Rumors were also spread in South Carolina that John McCain was not of sound mind as a result of his being tortured for five years while a POW in Vietnam. Later, as our self-proclaimed “compassionate conservative” President, he allowed and justified torture. Then, in one of his many signing statements, he reprehensibly said he would interpret the anti-torture bill as he saw fit. Incredibly, Mr. Bush even consented to the repugnant practice of extraordinary rendition, in which people are kidnapped by the U.S. government and sent off to countries known to specialize in torture. He also admitted that he used secret prisons outside the United States. Mr. Bush also persuaded his rubber-stamp Republican Congress to pass the Military Commissions Act, which endend the writ of habeas corpus for non-citizens. They could then be imprisoned indefinitely without ever being charged with a crime! Needless to say, these despicable practices were contrary to everything this country had ever stood for prior to the diabolical Bush-Cheney co-presidency.
Even though White House staffers referred to Jerry Falwell, Pat Robertson, James Dobson, and Bob Jones III as being “goofy” and “nuts,” Mr. Bush determined to placate these Christianist evangelicals because they could motivate voters so well. To keep them happy, our “compassionate” president used his only veto to kill the stem-cell research bill. Consequently, those of us who hoped future generations might see cures for spinal cord injuries, diabetes, Alzheimer’s, Parkinson’s, sickle-cell, and other illnesses will have to rely mostly on research outside the U.S.
Although no one thought Mr. Bush was personally homophobic, he was certainly willing to appeal to his supporters’ worst instincts. Even the president of the gay Log Cabin Republicans, Patrick Guerriero, was unable to persuade our “compassionate” president to oppose the evangelicals’ proposed amendment banning same-sex marriage. Mr. Guerriero was told by Karl Rove and others around the President that very strong poll numbers “showed, at least for the 2004 election cycle, that the use of the Federal Marriage Amendment as a political issue would score points in the states that mattered.” Once again, only two weeks before Election Day 2006, with his Republicans behind in the polls, Mr. Bush found cause for hope. The New Jersey Supreme Court’s ruling against discrimination against gays allowed him to try to re-energize the party’s anti-gay voting base. How many times did we hear Mr. Bush insist that he didn’t make decisions based on polls?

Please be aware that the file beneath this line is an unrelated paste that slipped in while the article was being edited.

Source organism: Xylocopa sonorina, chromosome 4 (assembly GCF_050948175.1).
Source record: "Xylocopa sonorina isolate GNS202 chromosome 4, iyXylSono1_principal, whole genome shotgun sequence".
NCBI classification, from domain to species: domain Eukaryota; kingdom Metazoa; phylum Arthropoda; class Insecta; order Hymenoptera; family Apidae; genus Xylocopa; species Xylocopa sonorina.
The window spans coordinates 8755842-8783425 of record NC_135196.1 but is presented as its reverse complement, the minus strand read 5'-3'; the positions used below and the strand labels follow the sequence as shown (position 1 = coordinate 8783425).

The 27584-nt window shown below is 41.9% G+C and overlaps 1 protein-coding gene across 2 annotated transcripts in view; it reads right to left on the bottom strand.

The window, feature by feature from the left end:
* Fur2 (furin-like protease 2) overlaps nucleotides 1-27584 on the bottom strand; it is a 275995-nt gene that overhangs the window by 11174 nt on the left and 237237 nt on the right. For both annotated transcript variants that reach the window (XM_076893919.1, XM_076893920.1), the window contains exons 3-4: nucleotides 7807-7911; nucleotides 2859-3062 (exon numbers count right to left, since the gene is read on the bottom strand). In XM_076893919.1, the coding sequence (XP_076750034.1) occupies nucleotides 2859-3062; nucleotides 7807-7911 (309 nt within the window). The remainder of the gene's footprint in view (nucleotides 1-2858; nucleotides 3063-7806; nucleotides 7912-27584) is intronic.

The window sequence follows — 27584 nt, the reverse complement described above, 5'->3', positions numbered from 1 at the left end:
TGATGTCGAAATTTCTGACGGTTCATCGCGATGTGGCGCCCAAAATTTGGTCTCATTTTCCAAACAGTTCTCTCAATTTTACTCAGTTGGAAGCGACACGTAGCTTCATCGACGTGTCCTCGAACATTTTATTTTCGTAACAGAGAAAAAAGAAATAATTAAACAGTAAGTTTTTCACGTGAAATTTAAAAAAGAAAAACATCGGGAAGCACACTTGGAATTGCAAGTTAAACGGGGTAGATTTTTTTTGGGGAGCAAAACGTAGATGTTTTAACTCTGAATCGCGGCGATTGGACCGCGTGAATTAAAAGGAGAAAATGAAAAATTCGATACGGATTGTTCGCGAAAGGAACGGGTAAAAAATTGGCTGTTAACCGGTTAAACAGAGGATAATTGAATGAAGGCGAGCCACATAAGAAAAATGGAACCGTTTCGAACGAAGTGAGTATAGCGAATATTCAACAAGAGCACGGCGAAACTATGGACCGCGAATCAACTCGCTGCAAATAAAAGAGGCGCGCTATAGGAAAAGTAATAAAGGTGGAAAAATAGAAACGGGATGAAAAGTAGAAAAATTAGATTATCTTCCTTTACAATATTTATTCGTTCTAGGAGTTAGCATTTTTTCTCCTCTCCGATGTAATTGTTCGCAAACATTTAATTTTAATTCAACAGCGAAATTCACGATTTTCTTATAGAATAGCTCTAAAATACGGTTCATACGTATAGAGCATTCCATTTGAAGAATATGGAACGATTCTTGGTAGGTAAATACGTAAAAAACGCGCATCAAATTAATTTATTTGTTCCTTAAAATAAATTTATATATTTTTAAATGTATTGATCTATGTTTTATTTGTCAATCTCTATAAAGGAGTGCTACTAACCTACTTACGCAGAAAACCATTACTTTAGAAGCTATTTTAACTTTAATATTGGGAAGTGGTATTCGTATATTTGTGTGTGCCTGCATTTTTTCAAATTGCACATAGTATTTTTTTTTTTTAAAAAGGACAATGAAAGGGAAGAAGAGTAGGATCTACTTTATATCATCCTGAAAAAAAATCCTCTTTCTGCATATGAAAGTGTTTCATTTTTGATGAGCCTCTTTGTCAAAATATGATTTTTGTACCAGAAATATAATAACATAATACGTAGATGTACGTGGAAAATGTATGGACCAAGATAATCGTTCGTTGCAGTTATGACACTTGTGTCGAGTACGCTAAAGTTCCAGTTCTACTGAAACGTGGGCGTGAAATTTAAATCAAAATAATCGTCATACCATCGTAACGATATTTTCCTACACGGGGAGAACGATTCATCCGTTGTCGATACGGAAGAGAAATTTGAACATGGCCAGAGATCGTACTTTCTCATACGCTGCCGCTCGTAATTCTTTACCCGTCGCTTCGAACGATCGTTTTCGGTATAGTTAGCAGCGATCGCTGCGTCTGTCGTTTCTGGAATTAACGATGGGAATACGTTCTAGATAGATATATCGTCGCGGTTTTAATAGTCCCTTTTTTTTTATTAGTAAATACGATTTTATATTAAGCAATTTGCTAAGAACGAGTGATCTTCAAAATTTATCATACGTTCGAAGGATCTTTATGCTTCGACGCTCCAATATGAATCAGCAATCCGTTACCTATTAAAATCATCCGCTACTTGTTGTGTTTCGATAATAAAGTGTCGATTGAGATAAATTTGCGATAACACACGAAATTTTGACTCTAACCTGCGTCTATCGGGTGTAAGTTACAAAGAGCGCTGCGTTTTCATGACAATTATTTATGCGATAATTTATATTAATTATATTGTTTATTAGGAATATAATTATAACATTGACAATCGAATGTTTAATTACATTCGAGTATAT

Several friends have emailed me various versions of an internet gag that I’ll paraphrase: During a White House war council, Defense Secretary Rumsfeld announced that 3 Brazilian soldiers had been killed in Iraq. To everyone’s amazement, all the color ran from the President’s face; then, he collapsed onto his desk, head in hands, visibly shaken. Everyone was surprised by his reaction. Here was a “compassionate” president who had eagerly started a war we didn’t need and had never before shown any concern during the first three years of his Iraq War for the 2,800 American deaths; 20,000 serious injuries; 70 suicides by soldiers after they returned home; $8 billion a month to pay for the war; or the estimated 650,000 Iraqi civilians killed. Finally, Mr. Bush composed himself, looked up at Rumsfeld and asked, “Just exactly how many is a brazillion?”
The opposite of being compassionate is being indifferent, cold-blooded, or unfeeling. Obviously, if Mr. Bush hadn’t told us he was a “compassionate conservative,” nobody else would have ever thought he was! That’s essentially the meaning of Peck’s Law: “If you have to tell someone who you are, you aren’t.”
by David Offutt
This is a slightly revised version of an essay that was published November 8, 2006, in the El Dorado News-Times as a letter to the editor.